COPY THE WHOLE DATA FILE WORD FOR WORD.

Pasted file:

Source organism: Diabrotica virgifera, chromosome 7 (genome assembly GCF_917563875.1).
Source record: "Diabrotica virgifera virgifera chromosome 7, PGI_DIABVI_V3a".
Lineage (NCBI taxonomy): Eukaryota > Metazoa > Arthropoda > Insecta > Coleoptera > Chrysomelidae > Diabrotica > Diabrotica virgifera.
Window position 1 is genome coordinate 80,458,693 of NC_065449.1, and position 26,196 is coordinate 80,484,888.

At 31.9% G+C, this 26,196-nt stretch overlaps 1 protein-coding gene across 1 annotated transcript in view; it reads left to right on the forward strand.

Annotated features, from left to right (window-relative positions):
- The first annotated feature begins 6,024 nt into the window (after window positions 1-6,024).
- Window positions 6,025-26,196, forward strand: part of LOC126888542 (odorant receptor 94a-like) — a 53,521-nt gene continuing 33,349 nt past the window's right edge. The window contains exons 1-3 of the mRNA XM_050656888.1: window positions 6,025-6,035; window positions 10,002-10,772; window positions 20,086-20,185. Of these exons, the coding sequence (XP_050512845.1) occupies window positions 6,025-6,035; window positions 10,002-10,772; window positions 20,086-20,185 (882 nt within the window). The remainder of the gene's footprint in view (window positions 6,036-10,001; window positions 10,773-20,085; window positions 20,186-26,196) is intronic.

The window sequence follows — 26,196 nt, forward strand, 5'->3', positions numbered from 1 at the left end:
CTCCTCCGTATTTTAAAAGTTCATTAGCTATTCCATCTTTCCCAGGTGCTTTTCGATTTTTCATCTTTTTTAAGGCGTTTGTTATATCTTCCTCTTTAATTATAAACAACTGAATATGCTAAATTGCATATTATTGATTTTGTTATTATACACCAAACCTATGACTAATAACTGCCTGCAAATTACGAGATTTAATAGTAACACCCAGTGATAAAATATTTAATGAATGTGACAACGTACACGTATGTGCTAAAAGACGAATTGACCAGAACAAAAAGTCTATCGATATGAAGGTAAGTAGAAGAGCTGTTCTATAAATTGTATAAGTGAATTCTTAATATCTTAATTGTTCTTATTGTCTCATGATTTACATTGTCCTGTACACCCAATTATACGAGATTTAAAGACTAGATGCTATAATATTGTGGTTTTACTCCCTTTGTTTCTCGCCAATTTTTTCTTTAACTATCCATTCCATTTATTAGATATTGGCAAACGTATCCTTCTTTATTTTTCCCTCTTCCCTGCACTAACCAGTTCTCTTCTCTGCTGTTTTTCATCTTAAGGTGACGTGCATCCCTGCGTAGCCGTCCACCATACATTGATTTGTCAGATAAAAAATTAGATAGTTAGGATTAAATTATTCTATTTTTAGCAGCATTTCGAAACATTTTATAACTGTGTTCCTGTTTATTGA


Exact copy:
Source organism: Diabrotica virgifera, chromosome 7 (genome assembly GCF_917563875.1).
Source record: "Diabrotica virgifera virgifera chromosome 7, PGI_DIABVI_V3a".
Lineage (NCBI taxonomy): Eukaryota > Metazoa > Arthropoda > Insecta > Coleoptera > Chrysomelidae > Diabrotica > Diabrotica virgifera.
Window position 1 is genome coordinate 80,458,693 of NC_065449.1, and position 26,196 is coordinate 80,484,888.

At 31.9% G+C, this 26,196-nt stretch overlaps 1 protein-coding gene across 1 annotated transcript in view; it reads left to right on the forward strand.

Annotated features, from left to right (window-relative positions):
- The first annotated feature begins 6,024 nt into the window (after window positions 1-6,024).
- Window positions 6,025-26,196, forward strand: part of LOC126888542 (odorant receptor 94a-like) — a 53,521-nt gene continuing 33,349 nt past the window's right edge. The window contains exons 1-3 of the mRNA XM_050656888.1: window positions 6,025-6,035; window positions 10,002-10,772; window positions 20,086-20,185. Of these exons, the coding sequence (XP_050512845.1) occupies window positions 6,025-6,035; window positions 10,002-10,772; window positions 20,086-20,185 (882 nt within the window). The remainder of the gene's footprint in view (window positions 6,036-10,001; window positions 10,773-20,085; window positions 20,186-26,196) is intronic.

The window sequence follows — 26,196 nt, forward strand, 5'->3', positions numbered from 1 at the left end:
CTCCTCCGTATTTTAAAAGTTCATTAGCTATTCCATCTTTCCCAGGTGCTTTTCGATTTTTCATCTTTTTTAAGGCGTTTGTTATATCTTCCTCTTTAATTATAAACAACTGAATATGCTAAATTGCATATTATTGATTTTGTTATTATACACCAAACCTATGACTAATAACTGCCTGCAAATTACGAGATTTAATAGTAACACCCAGTGATAAAATATTTAATGAATGTGACAACGTACACGTATGTGCTAAAAGACGAATTGACCAGAACAAAAAGTCTATCGATATGAAGGTAAGTAGAAGAGCTGTTCTATAAATTGTATAAGTGAATTCTTAATATCTTAATTGTTCTTATTGTCTCATGATTTACATTGTCCTGTACACCCAATTATACGAGATTTAAAGACTAGATGCTATAATATTGTGGTTTTACTCCCTTTGTTTCTCGCCAATTTTTTCTTTAACTATCCATTCCATTTATTAGATATTGGCAAACGTATCCTTCTTTATTTTTCCCTCTTCCCTGCACTAACCAGTTCTCTTCTCTGCTGTTTTTCATCTTAAGGTGACGTGCATCCCTGCGTAGCCGTCCACCATACATTGATTTGTCAGATAAAAAATTAGATAGTTAGGATTAAATTATTCTATTTTTAGCAGCATTTCGAAACATTTTATAACTGTGTTCCTGTTTATTGA